technology

Self-Driving Startup Temporarily Halts Tests on Boston Roads

Uber Crash Shows Vulnerability of Autonomous Cars

Self-driving startup NuTonomy halted its pilot tests on Boston’s public roads after city officials requested a pause following the death of a pedestrian struck by a self-driving Uber Technologies Inc. vehicle in Tempe, Arizona.

“We are working with City of Boston officials to ensure that our automated vehicle pilots continue to adhere to high standards of safety. We have complied with the City of Boston’s request to temporarily halt autonomous vehicle testing on public roads,” a NuTonomy spokeswoman said in an emailed statement.

Gina Fiandaca, Commissioner of the Boston Transportation Department, had asked companies testing driverless cars in Boston to take a break after the Uber accident.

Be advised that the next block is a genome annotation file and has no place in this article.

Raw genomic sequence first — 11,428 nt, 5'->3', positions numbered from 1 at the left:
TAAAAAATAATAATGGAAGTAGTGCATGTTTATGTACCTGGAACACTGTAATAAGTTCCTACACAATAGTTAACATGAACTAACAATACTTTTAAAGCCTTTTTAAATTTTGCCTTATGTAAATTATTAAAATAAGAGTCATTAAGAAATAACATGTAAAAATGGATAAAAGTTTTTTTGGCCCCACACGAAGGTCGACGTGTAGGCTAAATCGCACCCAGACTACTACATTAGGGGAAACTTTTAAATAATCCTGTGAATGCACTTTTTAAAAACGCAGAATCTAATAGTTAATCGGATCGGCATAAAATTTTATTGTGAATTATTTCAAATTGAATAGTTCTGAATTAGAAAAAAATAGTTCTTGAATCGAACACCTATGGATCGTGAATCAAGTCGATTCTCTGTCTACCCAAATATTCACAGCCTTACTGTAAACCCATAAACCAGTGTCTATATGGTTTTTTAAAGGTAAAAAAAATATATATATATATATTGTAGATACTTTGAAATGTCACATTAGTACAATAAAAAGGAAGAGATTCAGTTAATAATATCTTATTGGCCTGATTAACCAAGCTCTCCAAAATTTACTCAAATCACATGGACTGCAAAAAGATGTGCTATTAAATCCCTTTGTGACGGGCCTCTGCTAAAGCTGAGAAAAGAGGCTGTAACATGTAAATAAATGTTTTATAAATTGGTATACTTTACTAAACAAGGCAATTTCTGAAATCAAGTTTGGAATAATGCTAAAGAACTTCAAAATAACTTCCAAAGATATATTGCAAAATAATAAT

“As a precautionary measure, we have temporarily asked NuTonomy and Optimus Ride to pause their autonomous vehicle testing programs on public streets in Boston,” Fiandaca said in an emailed statement. “The Boston Transportation Department will be working with both companies to review their safety procedures to ensure that each program can move forward.”

Optimus Ride did not immediately reply to a request for comment.

Aptiv Plc -- previously Delphi Automotive Plc -- bought NuTonomy for $450 million late last year.

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